In the three prior posts, we provided an overview of the background and rationale for using and funding your Revocable Living Trust. How specifically do you do so?
Of course clients and facts differ, but let’s assume Ozzie and Harriet Client have been married many years and they desire to leave assets to each other and then to their children upon their deaths. They are worried about probate but not estate taxes.
Here is a typical scenario for Ozzie and Harriet Client:
Revocable Trusts – Common Questions:
(1) What are the tax identification numbers for the Trusts? The Trusts do not have a separate tax identification number – you use your own Social Security Number for each respective Trust. Because each Trust uses your Social Security Number, you do not file a Trust income tax return – the income is reported on your 1040.
(2) What are the names of the Trusts? The names of the Trusts, for purposes of changing title and beneficiary designations, are the following:
Ozzie s Trust:
Ozzie and Harriet Client, Trustees, or their successors, of the Ozzie Client Revocable Living Trust, created U/A/D ________________________.”
Harriet’ s Trust:
“Harriet and Ozzie Client, Trustees, or their successors, of the Harriet Client Revocable Living Trust, created U/A/D _________________________.”
Revocable Trusts – Typical Funding Recommendations:
Retirement Plan Assets (e.g., IRA, 401k)-Name your spouse as the primary beneficiary and your own Revocable Trust as the secondary beneficiary.
Life Insurance-Name your spouse as the primary beneficiary of any life insurance policies on your life and your own Revocable Trust as the secondary beneficiary.
Liquid Assets-For liquid assets that do not have beneficiary designations you have a couple of options. One option is that, if assets are jointly titled with a survivorship right, you may decide to leave them jointly titled because there is no probate at the first death. However, at the second or simultaneous death, there would be probate. Thus, you may choose to transfer those assets to one Trust or the other or keep the accounts jointly titled and transfer them “50% tenant in common” interest into each of your Revocable Trusts.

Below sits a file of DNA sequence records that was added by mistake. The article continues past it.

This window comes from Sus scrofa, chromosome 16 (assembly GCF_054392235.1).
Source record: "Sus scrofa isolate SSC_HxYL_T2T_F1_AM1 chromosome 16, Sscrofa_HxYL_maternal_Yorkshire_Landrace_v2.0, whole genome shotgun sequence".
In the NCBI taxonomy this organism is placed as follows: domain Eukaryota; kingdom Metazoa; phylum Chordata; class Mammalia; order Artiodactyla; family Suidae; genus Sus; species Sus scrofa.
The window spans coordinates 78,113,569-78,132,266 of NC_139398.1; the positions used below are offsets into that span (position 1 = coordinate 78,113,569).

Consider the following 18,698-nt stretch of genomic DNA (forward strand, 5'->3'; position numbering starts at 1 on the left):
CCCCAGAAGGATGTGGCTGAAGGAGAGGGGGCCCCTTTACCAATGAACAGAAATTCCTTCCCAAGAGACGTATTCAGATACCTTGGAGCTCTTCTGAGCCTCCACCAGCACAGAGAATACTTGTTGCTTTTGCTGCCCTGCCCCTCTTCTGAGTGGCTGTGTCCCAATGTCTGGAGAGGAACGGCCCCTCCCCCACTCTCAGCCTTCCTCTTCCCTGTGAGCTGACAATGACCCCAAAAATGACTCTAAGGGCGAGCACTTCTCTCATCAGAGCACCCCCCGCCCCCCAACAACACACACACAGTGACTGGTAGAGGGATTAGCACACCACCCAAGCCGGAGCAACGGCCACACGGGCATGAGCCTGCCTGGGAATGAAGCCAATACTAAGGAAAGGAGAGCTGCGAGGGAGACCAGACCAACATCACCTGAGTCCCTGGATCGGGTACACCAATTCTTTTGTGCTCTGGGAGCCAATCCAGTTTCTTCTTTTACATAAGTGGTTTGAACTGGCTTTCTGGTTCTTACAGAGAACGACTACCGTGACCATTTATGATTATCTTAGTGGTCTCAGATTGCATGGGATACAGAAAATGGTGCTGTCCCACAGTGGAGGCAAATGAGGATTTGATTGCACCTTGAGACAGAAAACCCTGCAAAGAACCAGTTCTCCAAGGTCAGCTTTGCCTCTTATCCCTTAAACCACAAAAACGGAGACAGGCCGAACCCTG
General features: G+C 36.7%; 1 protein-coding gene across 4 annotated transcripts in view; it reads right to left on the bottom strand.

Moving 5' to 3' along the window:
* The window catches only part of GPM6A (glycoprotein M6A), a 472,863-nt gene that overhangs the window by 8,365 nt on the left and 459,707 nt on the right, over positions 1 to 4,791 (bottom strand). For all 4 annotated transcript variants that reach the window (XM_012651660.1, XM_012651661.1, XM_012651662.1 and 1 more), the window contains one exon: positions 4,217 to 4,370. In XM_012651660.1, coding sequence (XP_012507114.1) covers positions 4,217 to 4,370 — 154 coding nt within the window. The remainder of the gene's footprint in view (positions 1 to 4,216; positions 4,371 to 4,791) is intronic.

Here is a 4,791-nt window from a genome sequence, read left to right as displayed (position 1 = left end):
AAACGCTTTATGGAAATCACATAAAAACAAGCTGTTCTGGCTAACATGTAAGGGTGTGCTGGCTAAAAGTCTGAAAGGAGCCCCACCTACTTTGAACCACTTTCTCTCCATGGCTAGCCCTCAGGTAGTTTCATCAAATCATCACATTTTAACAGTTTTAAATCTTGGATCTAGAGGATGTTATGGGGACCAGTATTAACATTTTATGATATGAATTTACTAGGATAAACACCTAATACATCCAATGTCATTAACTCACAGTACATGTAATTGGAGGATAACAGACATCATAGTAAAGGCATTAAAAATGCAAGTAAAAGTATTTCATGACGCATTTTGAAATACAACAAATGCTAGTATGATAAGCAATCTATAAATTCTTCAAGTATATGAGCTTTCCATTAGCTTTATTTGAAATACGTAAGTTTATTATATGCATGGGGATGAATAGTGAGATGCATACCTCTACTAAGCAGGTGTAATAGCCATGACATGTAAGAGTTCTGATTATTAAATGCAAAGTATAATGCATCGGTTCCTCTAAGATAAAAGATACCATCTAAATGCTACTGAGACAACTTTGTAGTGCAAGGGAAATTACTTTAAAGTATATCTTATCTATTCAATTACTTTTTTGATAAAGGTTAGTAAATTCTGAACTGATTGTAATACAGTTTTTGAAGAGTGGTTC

Real Estate-You may transfer the deed to your house “50% tenant in common” interest into each of your Revocable Trusts. Alternatively, because in Virginia recording the Will acts as a deed, thereby allowing you to transfer the house without probate even at the second or simultaneous death, you may leave the house titled tenants by the entirety.
If you have an LLC or stock in a closely held company, you may want to list the owner’s trust as the beneficiary, using the Trust language above. It would read: “Payable on death transfer by beneficiary designation under Virginia Code Section 64.2-620, [Trust], beneficiary of my 100 ownership interest upon my death.” It is then merely signed and dated.
Keep in mind that assets exceeding $50,000 trigger probate, so when you purchase your next car or any other assets, you should also move them into the Trusts. (An exception may be a joint checking account with a relatively small amount.) Already your tangible personal property is in your Trust, “50% tenant in common” by the attached Schedule A. We also recommend that all of the original documents that you received should be kept in a safe place, together with your other important papers.